But even that experience did not curb my enthusiasm. And we all know how that ended up...
And today. Have I learned my lesson? Hell no! And I never will! But for the first time in my life, I think I'm the one overwhelmed by the love someone else shows me...
I founded it you know.... I'm going to assume this is about the language.
I like the language because its mechanics are a billion times more interesting than that of our own. It's flexible, it's malleable, it gives you lots of ways to say the same thing (at least in English). Often by using the same words, but different inflections and grammar. So I'm pretty sure our language is inadequate when it comes to translating ancient Greek, but it's all we got!
I'm also an etymology geek. So it makes sense. And this is what I like about the modern language - it allows me get my etymology geek on in a whole knew way.
Oh, and inadvertently, my knowledge of modern Greek helped me to communicate to a Spanish speaker today who spoke very little English - because the Greek word for stairs is skala, and the Spanish word is scalides - so she understood!.
Post break up bonding
Do you still have that brick?
It can be anything you want - good or bad - BUT IT HAS TO BE FAKE.
When you're finished, post this little paragraph in your LJ and see what your friends come up with."
02. Your significant other? Beauteous.
03. Your hair? reduing.
04. Your mother? Well-meaning.
05. Your father? Anxious.
06. Your favorite thing? Drama.
07. Your dream last night? Forgotten.
08. Your favorite drink? Coffee.
09. Your dream/goal? Attention.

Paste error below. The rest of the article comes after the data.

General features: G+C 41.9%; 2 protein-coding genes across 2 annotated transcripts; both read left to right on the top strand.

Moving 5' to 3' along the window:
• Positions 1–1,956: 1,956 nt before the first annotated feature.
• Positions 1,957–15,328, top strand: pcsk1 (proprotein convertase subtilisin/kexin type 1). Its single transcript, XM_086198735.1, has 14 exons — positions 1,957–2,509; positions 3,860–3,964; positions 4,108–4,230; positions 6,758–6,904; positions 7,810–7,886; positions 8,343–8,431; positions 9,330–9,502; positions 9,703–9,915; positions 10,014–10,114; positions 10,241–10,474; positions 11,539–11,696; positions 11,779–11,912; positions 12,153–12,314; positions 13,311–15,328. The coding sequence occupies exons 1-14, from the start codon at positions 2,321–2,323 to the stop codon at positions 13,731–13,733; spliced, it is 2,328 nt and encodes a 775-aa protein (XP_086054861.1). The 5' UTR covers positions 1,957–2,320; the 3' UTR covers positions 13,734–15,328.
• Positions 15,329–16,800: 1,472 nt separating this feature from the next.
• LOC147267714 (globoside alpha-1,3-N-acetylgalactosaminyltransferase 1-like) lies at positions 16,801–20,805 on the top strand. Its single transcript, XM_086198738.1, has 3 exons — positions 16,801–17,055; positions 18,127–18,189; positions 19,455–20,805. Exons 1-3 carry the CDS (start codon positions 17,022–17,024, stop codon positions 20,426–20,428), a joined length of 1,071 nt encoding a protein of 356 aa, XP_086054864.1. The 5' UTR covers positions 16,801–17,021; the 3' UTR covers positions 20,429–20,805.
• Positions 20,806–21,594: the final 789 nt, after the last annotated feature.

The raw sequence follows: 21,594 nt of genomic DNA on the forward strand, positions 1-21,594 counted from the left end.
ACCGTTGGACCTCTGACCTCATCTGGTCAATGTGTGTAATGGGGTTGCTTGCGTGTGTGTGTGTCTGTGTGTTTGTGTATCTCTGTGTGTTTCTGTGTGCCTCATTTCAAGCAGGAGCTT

10. The room you're in? Hub.
11. Your ex? Caged.
12. Your fear? Adequacy.
13. Where do you want to be in 6 years? Stage.
14. Where were you last night? Home.
15. What you're not? Studious.
16. Muffins? Delicious
17. One of your wish list items? Lysistrata.
18. Where you grew up? Balwyn.
19. The last thing you did? Worked.
20. What are you wearing? Work.
21. Your TV? Solid.
22. Your pets? Kitten!
23. Your computer? Gaming.
24. Your life? Content
25. Your mood? Distractable.
26. Missing someone? No.
27. Your car? BIKE!
28. Something you're not wearing? Tie.
29. Favorite store? None.
30. Your summer? Lazy.
31. Like someone? Most.
32. Your favorite color? Earthen.
33. When is the last time you laughed? Always.
34. Last time you cried? Friday.
2. Open the book to page 23.
3. Find the fifth sentence.
4. Post the text of the next three sentences in your journal along with these instructions.
5. Don't dig for your favourite book, the cool book, or the intellectual one: pick the CLOSEST.
6. Tag five other people to do the same.
It wasn't only as a consquence of my new Humanist duties that my knowledge of Islamic history remained slender (thogh I noticed that those who studied it diligently and were awarded universtiy degrees did not appear to know much more than I did). As the years progressed, Pakistan regressed. Islaiat - the stdy of Island - was made compunsory in the late Seventies, and still the children gained only a very liminted knowledge, a tiny sprinkling of history on a very large pertion of fairy-tales and mythology.